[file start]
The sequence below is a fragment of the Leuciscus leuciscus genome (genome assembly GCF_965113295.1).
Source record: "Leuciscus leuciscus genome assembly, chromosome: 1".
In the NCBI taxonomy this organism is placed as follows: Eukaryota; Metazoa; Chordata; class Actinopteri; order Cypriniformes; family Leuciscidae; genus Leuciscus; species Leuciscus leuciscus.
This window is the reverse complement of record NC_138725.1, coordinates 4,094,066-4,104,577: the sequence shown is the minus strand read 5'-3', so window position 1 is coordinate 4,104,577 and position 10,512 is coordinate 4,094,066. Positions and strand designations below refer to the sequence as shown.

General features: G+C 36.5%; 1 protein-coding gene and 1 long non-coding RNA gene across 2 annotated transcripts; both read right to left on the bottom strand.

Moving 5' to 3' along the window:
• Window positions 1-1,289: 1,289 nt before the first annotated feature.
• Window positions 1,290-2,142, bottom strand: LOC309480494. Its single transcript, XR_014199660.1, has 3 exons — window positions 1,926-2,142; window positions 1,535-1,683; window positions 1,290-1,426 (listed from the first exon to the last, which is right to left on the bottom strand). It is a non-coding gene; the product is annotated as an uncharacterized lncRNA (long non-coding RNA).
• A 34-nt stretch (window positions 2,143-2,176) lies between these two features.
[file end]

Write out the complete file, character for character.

The sequence below is a fragment of the Leuciscus leuciscus genome (genome assembly GCF_965113295.1).
Source record: "Leuciscus leuciscus genome assembly, chromosome: 1".
In the NCBI taxonomy this organism is placed as follows: Eukaryota; Metazoa; Chordata; class Actinopteri; order Cypriniformes; family Leuciscidae; genus Leuciscus; species Leuciscus leuciscus.
This window is the reverse complement of record NC_138725.1, coordinates 4,094,066-4,104,577: the sequence shown is the minus strand read 5'-3', so window position 1 is coordinate 4,104,577 and position 10,512 is coordinate 4,094,066. Positions and strand designations below refer to the sequence as shown.

General features: G+C 36.5%; 1 protein-coding gene and 1 long non-coding RNA gene across 2 annotated transcripts; both read right to left on the bottom strand.

Moving 5' to 3' along the window:
• Window positions 1-1,289: 1,289 nt before the first annotated feature.
• Window positions 1,290-2,142, bottom strand: LOC309480494. Its single transcript, XR_014199660.1, has 3 exons — window positions 1,926-2,142; window positions 1,535-1,683; window positions 1,290-1,426 (listed from the first exon to the last, which is right to left on the bottom strand). It is a non-coding gene; the product is annotated as an uncharacterized lncRNA (long non-coding RNA).
• A 34-nt stretch (window positions 2,143-2,176) lies between these two features.